Top 5 most likely NHL destinations for Ilya Kovalchuk (plus the KHL)


kovalchukjuly1.jpgAlmost a month ago, I wrote a series of posts about Ilya Kovalchuk’s impending free agent status. In the first one, I advised NHL general managers to be careful about throwing big money at Kovalchuk. I followed that up with early speculation on where the talented but pricey left wing might land. With NHL free agent mania just one day ahead, I thought I’d take another look at which teams seem like logical choices for the Russian goal scoring machine.

Naturally, once the events open up at noon ET on Thursday, this post could end up looking really dumb. You never know with this crazy, money-spending league.

I’m going to keep the salary cap in mind with this post, but it’s important to note that NHL teams don’t need to be under the cap right away. They have much of the summer to go over a little bit, although obviously that will force their hands with waiver moves and salary dump trades.

Still, I want to keep this within the realm of reason, so teams such as the Penguins and Blackhawks will be left out. I think the Devils are out of the running, too, thanks to the Jason Arnott trade. The Colorado Avalanche have the space for a big move, but they are also out of the Kovalchuk sweepstakes according to Adrian Dater. My guess is that the budget-conscious Anaheim Ducks will re-sign Bobby Ryan instead of going after Kovalchuk.

Anyway, with all that out of the way, here are some of the most sensible destinations for the gem of this year’s free agent crop.

KHL – My guess is that if all things were equal (and by things I, of course, mean money), Kovalchuk would stay in the NHL. Still, the KHL doesn’t have a salary cap and has some tax-related perks too. Which means, in other words, the foreign league could throw a crazy deal Kovalchuk’s way.

1. Los Angeles Kings – The Kings are in a big market with beautiful weather and … oh yeah, they have a pretty good team as well. Los Angeles is well-stocked with young talent (Drew Doughty is almost insultingly skilled) but could use a forward deep in his prime. As long as the Kings are wise with the amount of years they offer, this could be the ideal match for Kovy.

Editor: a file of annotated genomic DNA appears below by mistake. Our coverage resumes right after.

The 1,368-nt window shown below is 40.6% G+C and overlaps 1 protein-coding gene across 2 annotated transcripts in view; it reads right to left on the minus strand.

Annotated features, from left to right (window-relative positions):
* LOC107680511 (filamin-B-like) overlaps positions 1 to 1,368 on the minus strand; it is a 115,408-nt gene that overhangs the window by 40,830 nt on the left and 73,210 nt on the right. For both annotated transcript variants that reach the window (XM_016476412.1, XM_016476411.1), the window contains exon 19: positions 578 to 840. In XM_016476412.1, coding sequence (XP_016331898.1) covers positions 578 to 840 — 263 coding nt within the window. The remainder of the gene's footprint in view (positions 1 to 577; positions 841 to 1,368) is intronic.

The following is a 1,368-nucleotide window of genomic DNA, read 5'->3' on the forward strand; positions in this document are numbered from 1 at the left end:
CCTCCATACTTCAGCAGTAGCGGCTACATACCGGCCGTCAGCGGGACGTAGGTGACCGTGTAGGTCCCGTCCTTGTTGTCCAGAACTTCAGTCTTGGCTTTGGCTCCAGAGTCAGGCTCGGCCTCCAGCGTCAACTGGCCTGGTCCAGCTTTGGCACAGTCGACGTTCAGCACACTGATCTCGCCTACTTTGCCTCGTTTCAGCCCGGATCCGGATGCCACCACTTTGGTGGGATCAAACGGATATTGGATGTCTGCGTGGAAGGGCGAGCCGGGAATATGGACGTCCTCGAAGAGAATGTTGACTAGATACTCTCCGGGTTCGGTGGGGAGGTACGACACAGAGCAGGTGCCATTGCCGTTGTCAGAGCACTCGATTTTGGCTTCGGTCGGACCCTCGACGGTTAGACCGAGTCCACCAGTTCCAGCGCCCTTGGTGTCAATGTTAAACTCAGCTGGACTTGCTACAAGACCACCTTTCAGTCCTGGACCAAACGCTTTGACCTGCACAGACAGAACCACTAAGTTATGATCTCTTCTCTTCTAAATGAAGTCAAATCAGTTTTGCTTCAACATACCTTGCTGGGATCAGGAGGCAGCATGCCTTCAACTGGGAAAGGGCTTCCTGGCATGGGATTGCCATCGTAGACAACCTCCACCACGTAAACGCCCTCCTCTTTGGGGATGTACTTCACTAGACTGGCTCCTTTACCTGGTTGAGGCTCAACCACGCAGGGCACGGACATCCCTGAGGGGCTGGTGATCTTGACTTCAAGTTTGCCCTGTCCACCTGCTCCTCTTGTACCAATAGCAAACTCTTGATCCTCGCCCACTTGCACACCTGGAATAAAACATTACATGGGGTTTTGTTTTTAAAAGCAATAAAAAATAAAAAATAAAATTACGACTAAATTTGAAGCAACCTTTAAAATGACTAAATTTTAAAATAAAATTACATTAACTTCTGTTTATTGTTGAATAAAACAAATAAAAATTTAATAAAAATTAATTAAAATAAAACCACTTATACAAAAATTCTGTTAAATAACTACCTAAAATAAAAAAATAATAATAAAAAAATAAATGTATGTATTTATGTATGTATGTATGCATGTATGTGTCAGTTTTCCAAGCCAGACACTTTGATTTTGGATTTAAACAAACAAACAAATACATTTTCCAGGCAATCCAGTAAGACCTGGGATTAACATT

2. St. Louis Blues – As of this time, the Blues have the most cap space in the NHL according to That will change if they sign restricted free agents Erik Johnson and Jaroslav Halak, but with more than $32 million they could still afford Kovalchuk. But would he want to play in still-building St. Louis? And do the Blues want to make such a big investment in a transition period?

After the jump, some suitors who have a chance (but a slimmer chance) to land the Russian sniper.

Thumbnail image for Thumbnail image for kovalchukkhl.jpg3. Vancouver Canucks – This would be a tighter fit, but it makes
sense in some ways. Kovalchuk might not fit in with a team that grinds
it out so much (even the whipped-cream-soft Sedin twins tend to wear
opponents out in their own way with their patented cycle). Then again,
his world-class hands don’t fit in with that team either, with all
apologies to the surprisingly potent Mikael Samuelsson. Kovalchuk could
be the missing piece for the Canucks, but it would take a salary cap
Houdini act to fill out their roster.

4. New York Islanders – Obviously, there’s a lot of work to do in
Long Island. Still, the Islanders are just a few bucks behind St. Louis
but don’t really have any big free agents. Of course, there’s a reason
for that; the time barely has any NHL players to begin with.

5. Toronto Maple Leafs – I’m not sure the money makes complete
sense, but never – ever – count Brian Burke out of a big deal. My
bet is that the bombastic GM only enters swimming pools by way of the
cannon ball.

So, those are the five teams I’d say are the most likely to land the
big-ticket item of this summer (plus the KHL, obviously). If I had to